Set in the 1980s, with the color palate to match, [Rob] Lowe plays Dazzle Novak, a not-so-bright undercover cop who is always in search of a good time (when in fact he should be hunting down the bad guys). Banks co-stars as Novak’s hard-ass boss, while [Kate] Mara plays a young officer considered a rising star in Novak’s same squad.
Although Novak bears a striking resemblance to Sterling Archer, in both appearance and demeanor, Archer’s skill level in the field supersedes Novak’s skill set by more than a mile. To Novak’s advantage, though? An awesome stripper name. (synopsis Indiewire)
I am a man who lived through and loved the ’80s.
I listened to the songs of Duran Duran and Tears For Fears, managed to not break any windows when I threw my maddening Rubik’s Cube as far away from me as possible, witnessed the end of the Cold War, survived the split of ABBA and happily wore stonewashed jeans hypercolour T-shirts (and bright red men’s sandals).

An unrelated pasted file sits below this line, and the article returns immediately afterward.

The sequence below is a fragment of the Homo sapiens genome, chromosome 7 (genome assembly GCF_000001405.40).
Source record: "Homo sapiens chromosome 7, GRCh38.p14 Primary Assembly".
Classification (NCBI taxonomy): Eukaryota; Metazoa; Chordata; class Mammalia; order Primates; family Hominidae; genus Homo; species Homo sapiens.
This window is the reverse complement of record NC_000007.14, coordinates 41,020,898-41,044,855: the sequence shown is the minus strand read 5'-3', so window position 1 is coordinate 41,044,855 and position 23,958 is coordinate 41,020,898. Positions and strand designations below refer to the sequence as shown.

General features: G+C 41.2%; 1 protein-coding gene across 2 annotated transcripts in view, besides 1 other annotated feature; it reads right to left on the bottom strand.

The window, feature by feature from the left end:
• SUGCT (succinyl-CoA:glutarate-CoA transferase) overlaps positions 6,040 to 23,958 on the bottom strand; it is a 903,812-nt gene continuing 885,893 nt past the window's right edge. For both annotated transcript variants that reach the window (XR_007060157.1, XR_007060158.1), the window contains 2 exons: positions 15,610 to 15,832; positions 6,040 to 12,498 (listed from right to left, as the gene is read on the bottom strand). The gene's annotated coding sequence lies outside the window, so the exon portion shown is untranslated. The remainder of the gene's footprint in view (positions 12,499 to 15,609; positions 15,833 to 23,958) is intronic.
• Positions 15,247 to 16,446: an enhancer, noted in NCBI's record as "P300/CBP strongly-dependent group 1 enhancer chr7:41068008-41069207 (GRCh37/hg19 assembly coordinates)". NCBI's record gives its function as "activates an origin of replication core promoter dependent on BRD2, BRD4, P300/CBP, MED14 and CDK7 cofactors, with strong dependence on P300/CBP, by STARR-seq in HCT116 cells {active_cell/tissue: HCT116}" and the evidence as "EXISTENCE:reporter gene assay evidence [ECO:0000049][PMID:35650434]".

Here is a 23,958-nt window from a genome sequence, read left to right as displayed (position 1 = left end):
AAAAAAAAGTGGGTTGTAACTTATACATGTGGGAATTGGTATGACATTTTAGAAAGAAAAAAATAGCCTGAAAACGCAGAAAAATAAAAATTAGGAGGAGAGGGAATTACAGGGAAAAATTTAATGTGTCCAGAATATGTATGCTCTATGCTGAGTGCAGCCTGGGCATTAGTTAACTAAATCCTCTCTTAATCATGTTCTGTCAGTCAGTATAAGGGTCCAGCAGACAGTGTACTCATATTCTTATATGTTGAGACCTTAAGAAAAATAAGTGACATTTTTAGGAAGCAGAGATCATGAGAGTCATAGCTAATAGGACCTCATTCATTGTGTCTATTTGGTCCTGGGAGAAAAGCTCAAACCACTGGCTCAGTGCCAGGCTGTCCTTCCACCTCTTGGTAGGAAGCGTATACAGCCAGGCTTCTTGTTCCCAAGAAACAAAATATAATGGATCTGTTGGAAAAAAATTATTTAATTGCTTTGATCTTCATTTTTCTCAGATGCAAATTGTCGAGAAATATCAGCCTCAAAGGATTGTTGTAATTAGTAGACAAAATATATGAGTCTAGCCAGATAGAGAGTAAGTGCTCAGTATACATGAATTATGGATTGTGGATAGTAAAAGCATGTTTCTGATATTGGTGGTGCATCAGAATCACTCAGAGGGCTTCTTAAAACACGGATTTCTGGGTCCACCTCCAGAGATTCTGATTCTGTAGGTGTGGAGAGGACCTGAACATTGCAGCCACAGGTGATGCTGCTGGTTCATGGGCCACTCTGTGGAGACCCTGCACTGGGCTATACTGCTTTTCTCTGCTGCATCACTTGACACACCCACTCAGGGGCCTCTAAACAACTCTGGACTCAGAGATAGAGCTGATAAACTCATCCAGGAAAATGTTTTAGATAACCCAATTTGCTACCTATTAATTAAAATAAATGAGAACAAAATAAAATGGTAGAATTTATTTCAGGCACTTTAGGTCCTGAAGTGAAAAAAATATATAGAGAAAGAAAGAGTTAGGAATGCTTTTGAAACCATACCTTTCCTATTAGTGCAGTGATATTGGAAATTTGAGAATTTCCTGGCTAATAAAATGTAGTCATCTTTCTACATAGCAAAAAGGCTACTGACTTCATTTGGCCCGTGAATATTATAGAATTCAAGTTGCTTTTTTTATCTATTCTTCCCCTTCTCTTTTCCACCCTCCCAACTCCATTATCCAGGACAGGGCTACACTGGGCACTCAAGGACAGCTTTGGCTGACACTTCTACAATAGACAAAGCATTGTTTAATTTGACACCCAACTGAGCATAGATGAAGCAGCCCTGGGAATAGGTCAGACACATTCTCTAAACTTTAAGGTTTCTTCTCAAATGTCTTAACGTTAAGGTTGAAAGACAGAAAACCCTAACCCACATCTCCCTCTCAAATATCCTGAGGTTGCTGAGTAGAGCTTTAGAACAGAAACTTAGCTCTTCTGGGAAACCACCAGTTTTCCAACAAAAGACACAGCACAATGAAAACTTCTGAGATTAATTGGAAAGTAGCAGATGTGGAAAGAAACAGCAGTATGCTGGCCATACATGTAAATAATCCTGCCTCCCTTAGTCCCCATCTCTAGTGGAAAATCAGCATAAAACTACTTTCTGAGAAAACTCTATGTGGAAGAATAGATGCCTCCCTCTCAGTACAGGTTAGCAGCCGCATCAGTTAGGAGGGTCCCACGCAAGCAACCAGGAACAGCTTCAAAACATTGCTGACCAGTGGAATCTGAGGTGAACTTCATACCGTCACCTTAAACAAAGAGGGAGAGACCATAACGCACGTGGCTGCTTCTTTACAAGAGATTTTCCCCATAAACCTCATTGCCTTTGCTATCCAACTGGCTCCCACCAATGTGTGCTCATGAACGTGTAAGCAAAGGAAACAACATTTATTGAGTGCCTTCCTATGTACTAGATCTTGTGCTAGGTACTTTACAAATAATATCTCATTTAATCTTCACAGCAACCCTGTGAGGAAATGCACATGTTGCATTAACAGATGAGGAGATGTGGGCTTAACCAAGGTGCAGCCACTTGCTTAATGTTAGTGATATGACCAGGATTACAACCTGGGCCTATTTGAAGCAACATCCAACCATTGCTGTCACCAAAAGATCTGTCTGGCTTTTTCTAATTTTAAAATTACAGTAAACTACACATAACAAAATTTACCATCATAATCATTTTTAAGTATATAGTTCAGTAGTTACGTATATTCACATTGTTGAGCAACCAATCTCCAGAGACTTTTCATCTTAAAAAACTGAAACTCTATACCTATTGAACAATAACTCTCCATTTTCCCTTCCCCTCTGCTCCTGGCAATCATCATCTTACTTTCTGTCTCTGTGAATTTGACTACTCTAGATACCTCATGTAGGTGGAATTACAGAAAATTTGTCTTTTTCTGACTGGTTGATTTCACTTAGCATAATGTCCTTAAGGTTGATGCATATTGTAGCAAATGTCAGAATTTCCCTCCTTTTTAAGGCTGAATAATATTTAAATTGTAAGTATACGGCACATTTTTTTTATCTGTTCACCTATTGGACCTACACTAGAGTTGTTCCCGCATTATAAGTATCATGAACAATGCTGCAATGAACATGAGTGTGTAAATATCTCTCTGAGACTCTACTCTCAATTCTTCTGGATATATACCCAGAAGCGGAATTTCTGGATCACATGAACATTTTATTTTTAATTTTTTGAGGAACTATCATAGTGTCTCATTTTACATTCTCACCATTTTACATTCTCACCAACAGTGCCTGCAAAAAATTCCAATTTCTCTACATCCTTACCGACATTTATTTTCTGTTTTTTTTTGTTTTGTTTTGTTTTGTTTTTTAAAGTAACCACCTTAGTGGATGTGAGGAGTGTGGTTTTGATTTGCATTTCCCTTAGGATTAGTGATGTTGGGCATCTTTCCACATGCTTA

It was a happy decade, one that I seem to constantly re-visit in the best possible way any time songs by La Roux and Lady Gaga are played or TV shows like The Goldbergs show an episode, and now I get to experience the Miami Vice-inspired colours and sensibility in Comedy Central’s new animated masterpiece Moonbeam City.
Scheduled for a premiere in 2015, and written by Funny or Die‘s Scott Gairdner, it centres on a detective working in the titular Moonbeam City, dubbed “America’s most fluorescent metropolis”, who is more adept at looking fashionable and having a good time than actually, you know, solving crime.
With a soundtrack provided by synth pop group Night Club, and according to Cartoon Brew, “a striking visual style that consciously references the iconic early-Eighties illustrator Patrick Nagel“, Moonbeam City looks like a gloriously technicolour hilarious homage a decade that is going to delight and muse my ’80s loving soul no end.
Bring on the animated shoulder pads, I’m ready for all the absurdist fluorescent mirth you can throw at me!